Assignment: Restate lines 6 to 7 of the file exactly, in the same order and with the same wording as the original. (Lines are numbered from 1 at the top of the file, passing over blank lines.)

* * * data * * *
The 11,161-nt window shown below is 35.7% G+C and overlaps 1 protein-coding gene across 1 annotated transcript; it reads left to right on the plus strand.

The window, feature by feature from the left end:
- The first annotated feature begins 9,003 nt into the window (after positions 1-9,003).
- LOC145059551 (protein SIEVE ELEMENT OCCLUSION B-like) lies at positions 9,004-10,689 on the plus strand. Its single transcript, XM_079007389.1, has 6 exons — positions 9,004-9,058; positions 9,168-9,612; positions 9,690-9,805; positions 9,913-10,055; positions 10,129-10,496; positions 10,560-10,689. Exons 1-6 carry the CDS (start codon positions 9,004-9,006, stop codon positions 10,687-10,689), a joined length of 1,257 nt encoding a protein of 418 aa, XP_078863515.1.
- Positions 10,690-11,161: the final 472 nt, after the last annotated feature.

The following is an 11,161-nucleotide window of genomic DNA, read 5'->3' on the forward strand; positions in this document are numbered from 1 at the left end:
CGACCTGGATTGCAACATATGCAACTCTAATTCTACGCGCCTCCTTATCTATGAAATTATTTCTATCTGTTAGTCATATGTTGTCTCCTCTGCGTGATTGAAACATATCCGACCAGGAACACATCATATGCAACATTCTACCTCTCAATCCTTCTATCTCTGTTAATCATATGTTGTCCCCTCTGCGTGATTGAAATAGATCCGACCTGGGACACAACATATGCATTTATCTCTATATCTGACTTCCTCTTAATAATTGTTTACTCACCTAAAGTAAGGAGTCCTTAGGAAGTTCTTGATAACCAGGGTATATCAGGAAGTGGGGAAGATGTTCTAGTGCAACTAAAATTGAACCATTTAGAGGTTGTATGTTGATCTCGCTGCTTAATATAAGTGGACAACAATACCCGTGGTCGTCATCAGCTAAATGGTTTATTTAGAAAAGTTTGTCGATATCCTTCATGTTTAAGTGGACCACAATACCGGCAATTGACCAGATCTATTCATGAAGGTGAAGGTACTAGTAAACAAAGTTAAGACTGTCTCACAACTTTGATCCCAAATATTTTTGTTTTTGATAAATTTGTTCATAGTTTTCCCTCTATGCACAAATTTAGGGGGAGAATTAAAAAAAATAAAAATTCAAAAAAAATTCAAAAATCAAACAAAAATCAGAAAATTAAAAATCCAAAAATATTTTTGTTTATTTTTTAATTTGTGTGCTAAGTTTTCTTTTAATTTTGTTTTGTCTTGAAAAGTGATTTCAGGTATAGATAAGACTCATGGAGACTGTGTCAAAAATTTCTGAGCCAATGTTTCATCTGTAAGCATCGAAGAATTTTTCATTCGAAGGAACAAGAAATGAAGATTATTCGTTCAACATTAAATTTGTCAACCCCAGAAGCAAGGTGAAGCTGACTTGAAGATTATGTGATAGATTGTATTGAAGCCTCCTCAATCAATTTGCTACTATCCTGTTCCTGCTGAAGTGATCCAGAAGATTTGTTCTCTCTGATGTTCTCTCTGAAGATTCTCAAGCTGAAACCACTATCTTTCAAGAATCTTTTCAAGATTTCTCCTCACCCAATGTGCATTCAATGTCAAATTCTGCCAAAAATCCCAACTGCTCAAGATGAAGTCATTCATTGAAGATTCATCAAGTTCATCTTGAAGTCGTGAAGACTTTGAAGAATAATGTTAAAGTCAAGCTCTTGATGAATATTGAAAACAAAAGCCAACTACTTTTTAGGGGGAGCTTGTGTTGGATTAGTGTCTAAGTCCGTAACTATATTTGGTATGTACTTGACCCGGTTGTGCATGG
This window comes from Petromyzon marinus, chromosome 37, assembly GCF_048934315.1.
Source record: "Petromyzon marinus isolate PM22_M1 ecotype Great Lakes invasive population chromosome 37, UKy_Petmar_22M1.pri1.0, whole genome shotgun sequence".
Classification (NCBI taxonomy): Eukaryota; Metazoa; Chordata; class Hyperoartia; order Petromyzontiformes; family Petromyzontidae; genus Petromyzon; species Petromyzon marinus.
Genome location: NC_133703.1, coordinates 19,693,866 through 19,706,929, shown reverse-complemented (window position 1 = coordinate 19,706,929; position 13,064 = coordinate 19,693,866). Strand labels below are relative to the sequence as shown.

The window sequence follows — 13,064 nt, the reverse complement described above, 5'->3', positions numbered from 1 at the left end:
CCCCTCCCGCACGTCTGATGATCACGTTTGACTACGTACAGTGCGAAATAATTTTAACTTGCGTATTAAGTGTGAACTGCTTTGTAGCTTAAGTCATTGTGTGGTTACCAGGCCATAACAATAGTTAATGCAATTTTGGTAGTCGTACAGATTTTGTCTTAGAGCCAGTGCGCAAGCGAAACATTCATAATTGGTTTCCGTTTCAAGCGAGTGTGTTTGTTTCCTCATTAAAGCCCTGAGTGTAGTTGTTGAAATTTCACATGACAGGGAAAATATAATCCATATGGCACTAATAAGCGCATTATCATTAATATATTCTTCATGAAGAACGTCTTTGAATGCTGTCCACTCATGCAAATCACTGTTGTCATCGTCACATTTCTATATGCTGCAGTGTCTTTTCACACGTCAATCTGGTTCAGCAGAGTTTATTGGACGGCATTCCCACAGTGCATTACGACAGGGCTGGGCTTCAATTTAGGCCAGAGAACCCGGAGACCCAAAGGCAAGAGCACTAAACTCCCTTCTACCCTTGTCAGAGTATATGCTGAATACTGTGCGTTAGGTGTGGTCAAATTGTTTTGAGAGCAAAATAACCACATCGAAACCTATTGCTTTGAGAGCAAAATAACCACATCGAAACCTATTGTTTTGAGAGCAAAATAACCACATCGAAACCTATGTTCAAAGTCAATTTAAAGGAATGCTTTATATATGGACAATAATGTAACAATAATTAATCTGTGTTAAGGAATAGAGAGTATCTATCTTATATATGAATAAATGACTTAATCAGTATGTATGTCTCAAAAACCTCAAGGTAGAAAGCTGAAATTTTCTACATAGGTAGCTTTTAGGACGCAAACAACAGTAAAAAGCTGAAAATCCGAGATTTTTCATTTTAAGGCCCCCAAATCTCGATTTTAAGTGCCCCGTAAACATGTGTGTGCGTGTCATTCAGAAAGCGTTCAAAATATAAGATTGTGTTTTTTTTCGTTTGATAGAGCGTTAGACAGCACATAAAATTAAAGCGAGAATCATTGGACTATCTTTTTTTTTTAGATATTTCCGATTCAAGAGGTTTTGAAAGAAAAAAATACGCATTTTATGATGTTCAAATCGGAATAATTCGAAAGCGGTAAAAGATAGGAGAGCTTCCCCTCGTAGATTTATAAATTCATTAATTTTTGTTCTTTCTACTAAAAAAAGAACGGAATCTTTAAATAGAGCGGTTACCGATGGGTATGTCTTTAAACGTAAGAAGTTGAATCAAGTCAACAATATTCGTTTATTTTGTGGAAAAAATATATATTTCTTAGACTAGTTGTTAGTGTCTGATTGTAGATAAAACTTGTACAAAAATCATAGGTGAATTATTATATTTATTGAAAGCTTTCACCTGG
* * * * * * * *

The following is an 11,161-nucleotide window of genomic DNA, read 5'->3' on the forward strand; positions in this document are numbered from 1 at the left end:
CGACCTGGATTGCAACATATGCAACTCTAATTCTACGCGCCTCCTTATCTATGAAATTATTTCTATCTGTTAGTCATATGTTGTCTCCTCTGCGTGATTGAAACATATCCGACCAGGAACACATCATATGCAACATTCTACCTCTCAATCCTTCTATCTCTGTTAATCATATGTTGTCCCCTCTGCGTGATTGAAATAGATCCGACCTGGGACACAACATATGCATTTATCTCTATATCTGACTTCCTCTTAATAATTGTTTACTCACCTAAAGTAAGGAGTCCTTAGGAAGTTCTTGATAACCAGGGTATATCAGGAAGTGGGGAAGATGTTCTAGTGCAACTAAAATTGAACCATTTAGAGGTTGTATGTTGATCTCGCTGCTTAATATAAGTGGACAACAATACCCGTGGTCGTCATCAGCTAAATGGTTTATTTAGAAAAGTTTGTCGATATCCTTCATGTTTAAGTGGACCACAATACCGGCAATTGACCAGATCTATTCATGAAGGTGAAGGTACTAGTAAACAAAGTTAAGACTGTCTCACAACTTTGATCCCAAATATTTTTGTTTTTGATAAATTTGTTCATAGTTTTCCCTCTATGCACAAATTTAGGGGGAGAATTAAAAAAAATAAAAATTCAAAAAAAATTCAAAAATCAAACAAAAATCAGAAAATTAAAAATCCAAAAATATTTTTGTTTATTTTTTAATTTGTGTGCTAAGTTTTCTTTTAATTTTGTTTTGTCTTGAAAAGTGATTTCAGGTATAGATAAGACTCATGGAGACTGTGTCAAAAATTTCTGAGCCAATGTTTCATCTGTAAGCATCGAAGAATTTTTCATTCGAAGGAACAAGAAATGAAGATTATTCGTTCAACATTAAATTTGTCAACCCCAGAAGCAAGGTGAAGCTGACTTGAAGATTATGTGATAGATTGTATTGAAGCCTCCTCAATCAATTTGCTACTATCCTGTTCCTGCTGAAGTGATCCAGAAGATTTGTTCTCTCTGATGTTCTCTCTGAAGATTCTCAAGCTGAAACCACTATCTTTCAAGAATCTTTTCAAGATTTCTCCTCACCCAATGTGCATTCAATGTCAAATTCTGCCAAAAATCCCAACTGCTCAAGATGAAGTCATTCATTGAAGATTCATCAAGTTCATCTTGAAGTCGTGAAGACTTTGAAGAATAATGTTAAAGTCAAGCTCTTGATGAATATTGAAAACAAAAGCCAACTACTTTTTAGGGGGAGCTTGTGTTGGATTAGTGTCTAAGTCCGTAACTATATTTGGTATGTACTTGACCCGGTTGTGCATGG